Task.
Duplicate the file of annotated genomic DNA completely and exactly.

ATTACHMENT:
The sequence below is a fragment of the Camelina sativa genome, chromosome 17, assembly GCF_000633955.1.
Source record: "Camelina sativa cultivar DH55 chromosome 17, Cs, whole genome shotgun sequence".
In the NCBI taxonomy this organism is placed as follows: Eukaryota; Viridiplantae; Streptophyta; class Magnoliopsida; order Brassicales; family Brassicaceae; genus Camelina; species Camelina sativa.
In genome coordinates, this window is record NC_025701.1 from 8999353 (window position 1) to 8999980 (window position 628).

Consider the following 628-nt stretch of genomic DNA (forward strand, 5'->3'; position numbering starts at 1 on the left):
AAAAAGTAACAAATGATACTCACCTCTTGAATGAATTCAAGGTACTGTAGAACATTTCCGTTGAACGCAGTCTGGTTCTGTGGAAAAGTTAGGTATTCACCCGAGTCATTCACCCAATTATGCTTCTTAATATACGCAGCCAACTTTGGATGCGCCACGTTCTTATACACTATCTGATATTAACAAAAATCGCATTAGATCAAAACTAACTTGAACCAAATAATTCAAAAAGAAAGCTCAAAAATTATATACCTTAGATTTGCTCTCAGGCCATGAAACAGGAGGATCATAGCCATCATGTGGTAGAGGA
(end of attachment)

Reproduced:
The sequence below is a fragment of the Camelina sativa genome, chromosome 17, assembly GCF_000633955.1.
Source record: "Camelina sativa cultivar DH55 chromosome 17, Cs, whole genome shotgun sequence".
In the NCBI taxonomy this organism is placed as follows: Eukaryota; Viridiplantae; Streptophyta; class Magnoliopsida; order Brassicales; family Brassicaceae; genus Camelina; species Camelina sativa.
In genome coordinates, this window is record NC_025701.1 from 8999353 (window position 1) to 8999980 (window position 628).

Consider the following 628-nt stretch of genomic DNA (forward strand, 5'->3'; position numbering starts at 1 on the left):
AAAAAGTAACAAATGATACTCACCTCTTGAATGAATTCAAGGTACTGTAGAACATTTCCGTTGAACGCAGTCTGGTTCTGTGGAAAAGTTAGGTATTCACCCGAGTCATTCACCCAATTATGCTTCTTAATATACGCAGCCAACTTTGGATGCGCCACGTTCTTATACACTATCTGATATTAACAAAAATCGCATTAGATCAAAACTAACTTGAACCAAATAATTCAAAAAGAAAGCTCAAAAATTATATACCTTAGATTTGCTCTCAGGCCATGAAACAGGAGGATCATAGCCATCATGTGGTAGAGGA